Winter 2015/16 was so unbelievably mild that our weekly meetings continued. Gainful employment still proved elusive. Aside from sending his first text and figuring out (sort of) how to take pictures with my phone, no other skills were mastered. I knew a year would be up shortly and aside from treating him to lunch every Sunday I had done nothing to really help Jake. All the jobs and people I had set him up to meet with had not happened. So I reached out to Sister Mary Scullion, an Irish nun who is famous for her work with the homeless in Philly. She put me in touch with her organization called Project Home in an effort to at least put a roof over Jake’s head.
On a brisk Monday morning in March Jake and I walked up to their offices on 1515 Fairmount. I was not going to set up yet another meeting and hear the following Sunday why he was not able to make it. Pauleen and Carmen greeted us and set Jake up to sleep at a shelter that night. I had nothing but admiration for both. They took their time with Jake, answering all his questions and concerns. Reassuring him that grey hair was not an impediment to finding work. They consented to letting me take their picture and over the following week would give me updates on trying to place Jake. Sitting watching them interact with my friend was mind blowing.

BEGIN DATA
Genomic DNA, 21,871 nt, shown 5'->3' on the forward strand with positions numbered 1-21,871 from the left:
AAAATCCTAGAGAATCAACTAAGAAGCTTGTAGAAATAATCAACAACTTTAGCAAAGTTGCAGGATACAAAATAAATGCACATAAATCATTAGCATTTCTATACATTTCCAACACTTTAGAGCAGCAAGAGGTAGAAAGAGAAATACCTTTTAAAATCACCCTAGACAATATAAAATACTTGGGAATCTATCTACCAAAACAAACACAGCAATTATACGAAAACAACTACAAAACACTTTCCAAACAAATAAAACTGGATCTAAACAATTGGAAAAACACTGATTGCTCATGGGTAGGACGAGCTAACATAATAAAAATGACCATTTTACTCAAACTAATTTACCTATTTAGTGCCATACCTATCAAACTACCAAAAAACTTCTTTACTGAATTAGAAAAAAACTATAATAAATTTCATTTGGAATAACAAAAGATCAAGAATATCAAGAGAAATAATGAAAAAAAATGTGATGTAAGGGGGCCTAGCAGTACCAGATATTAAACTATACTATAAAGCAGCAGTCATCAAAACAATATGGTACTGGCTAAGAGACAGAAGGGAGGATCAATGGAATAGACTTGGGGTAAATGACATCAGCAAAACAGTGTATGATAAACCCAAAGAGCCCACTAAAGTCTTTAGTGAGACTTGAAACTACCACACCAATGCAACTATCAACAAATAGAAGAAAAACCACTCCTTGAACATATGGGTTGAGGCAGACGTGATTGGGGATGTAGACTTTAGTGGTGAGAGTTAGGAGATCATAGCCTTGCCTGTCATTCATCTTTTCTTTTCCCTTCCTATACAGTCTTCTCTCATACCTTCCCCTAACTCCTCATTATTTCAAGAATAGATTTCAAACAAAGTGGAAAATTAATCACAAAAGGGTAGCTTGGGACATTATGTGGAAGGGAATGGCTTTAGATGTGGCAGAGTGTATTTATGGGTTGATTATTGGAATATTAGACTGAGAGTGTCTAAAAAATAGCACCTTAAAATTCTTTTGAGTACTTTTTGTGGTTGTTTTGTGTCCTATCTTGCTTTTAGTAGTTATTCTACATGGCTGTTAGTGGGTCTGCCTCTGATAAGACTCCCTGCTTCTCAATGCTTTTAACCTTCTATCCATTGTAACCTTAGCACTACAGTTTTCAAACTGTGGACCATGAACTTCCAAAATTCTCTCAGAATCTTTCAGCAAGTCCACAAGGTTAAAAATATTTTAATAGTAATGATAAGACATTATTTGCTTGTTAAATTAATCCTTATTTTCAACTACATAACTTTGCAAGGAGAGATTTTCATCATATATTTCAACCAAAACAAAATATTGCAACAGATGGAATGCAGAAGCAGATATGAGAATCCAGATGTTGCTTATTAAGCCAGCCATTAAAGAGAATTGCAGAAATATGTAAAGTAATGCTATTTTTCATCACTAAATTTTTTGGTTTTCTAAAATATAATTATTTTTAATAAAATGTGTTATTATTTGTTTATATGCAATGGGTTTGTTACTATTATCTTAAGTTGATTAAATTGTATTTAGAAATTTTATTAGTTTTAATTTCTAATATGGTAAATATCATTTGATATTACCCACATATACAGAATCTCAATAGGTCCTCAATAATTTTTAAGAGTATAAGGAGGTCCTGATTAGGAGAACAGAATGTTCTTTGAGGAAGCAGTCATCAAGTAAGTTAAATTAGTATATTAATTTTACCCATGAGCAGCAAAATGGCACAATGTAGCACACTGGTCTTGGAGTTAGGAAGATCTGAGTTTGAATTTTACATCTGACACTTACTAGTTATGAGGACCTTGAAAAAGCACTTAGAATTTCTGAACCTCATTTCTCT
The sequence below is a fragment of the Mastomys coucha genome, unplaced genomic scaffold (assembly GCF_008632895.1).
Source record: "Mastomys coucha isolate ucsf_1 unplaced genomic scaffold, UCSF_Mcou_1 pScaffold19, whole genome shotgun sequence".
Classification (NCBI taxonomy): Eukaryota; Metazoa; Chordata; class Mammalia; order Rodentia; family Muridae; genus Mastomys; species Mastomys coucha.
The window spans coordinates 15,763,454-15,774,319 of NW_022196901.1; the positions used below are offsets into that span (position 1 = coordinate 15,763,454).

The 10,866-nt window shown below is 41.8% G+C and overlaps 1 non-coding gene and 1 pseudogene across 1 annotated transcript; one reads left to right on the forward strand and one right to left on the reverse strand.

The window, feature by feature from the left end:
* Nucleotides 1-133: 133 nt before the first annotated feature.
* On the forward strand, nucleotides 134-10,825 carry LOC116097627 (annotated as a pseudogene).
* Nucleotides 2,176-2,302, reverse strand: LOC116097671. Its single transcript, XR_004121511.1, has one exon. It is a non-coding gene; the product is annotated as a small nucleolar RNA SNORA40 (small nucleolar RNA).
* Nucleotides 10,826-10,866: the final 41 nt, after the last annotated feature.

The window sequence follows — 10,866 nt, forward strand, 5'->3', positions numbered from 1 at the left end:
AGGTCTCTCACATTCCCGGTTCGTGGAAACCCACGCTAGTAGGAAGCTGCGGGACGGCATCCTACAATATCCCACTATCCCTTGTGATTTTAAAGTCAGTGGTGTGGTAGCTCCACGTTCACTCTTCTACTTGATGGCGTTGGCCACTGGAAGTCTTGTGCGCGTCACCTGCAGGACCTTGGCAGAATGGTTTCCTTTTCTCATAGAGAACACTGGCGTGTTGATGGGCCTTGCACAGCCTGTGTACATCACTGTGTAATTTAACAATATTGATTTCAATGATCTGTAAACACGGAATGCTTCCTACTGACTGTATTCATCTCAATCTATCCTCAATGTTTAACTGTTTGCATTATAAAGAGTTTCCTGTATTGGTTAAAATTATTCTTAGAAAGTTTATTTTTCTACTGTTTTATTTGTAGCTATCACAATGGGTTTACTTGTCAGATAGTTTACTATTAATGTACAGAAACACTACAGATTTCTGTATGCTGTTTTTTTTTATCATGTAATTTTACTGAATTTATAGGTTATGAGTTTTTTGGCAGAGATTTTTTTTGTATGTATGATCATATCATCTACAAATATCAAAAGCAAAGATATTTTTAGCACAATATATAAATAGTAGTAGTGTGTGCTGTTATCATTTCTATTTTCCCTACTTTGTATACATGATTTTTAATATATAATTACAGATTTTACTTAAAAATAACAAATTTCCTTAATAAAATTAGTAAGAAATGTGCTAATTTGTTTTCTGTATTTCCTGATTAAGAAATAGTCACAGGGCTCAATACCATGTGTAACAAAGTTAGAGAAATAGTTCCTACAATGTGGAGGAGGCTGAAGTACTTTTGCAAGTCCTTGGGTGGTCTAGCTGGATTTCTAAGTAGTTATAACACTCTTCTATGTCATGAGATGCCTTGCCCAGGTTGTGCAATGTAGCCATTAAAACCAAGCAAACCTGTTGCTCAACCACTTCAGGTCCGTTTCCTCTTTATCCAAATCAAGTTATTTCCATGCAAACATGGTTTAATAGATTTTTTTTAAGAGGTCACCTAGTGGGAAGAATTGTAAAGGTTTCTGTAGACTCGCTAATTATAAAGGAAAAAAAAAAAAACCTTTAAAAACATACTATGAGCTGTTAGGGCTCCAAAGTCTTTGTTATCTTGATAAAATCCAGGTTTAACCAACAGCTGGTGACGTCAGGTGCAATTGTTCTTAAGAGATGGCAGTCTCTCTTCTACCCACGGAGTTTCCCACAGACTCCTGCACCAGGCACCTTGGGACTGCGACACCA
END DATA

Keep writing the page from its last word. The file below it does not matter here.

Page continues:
The care, the patience, and sincere interest in doing good for a complete stranger they just met was inspiring. We went back to have lunch at the diner to discuss Carmen’s instruction on where to go and who to see. Driving home I felt that finally there might be some good to come out of my weekly trips to PA.
Sad to say my hope was short lived. I excused myself from a Yankee Home managers meeting 2 days later to take a call from Carmen to inform me he didn’t show at “My Brothers Place” shelter that night or the following one. She asked if I had a way of getting a hold of him, I didn’t. “So let me get this straight you just drive down here every weekend, and he just shows up at the same place every Sunday?” Yep. I told her I see other people when I’m in Philly too, but Sunday afternoons are spent with Jake. Several weeks later she would say something to me that hurt. She said that because of me Jake might never want to better himself. That feeding him and giving him money (it wasn’t much) was enabling him. Man, I definitely didn’t want to hear that. Here I am trying to help and a professional is telling me I might be the problem.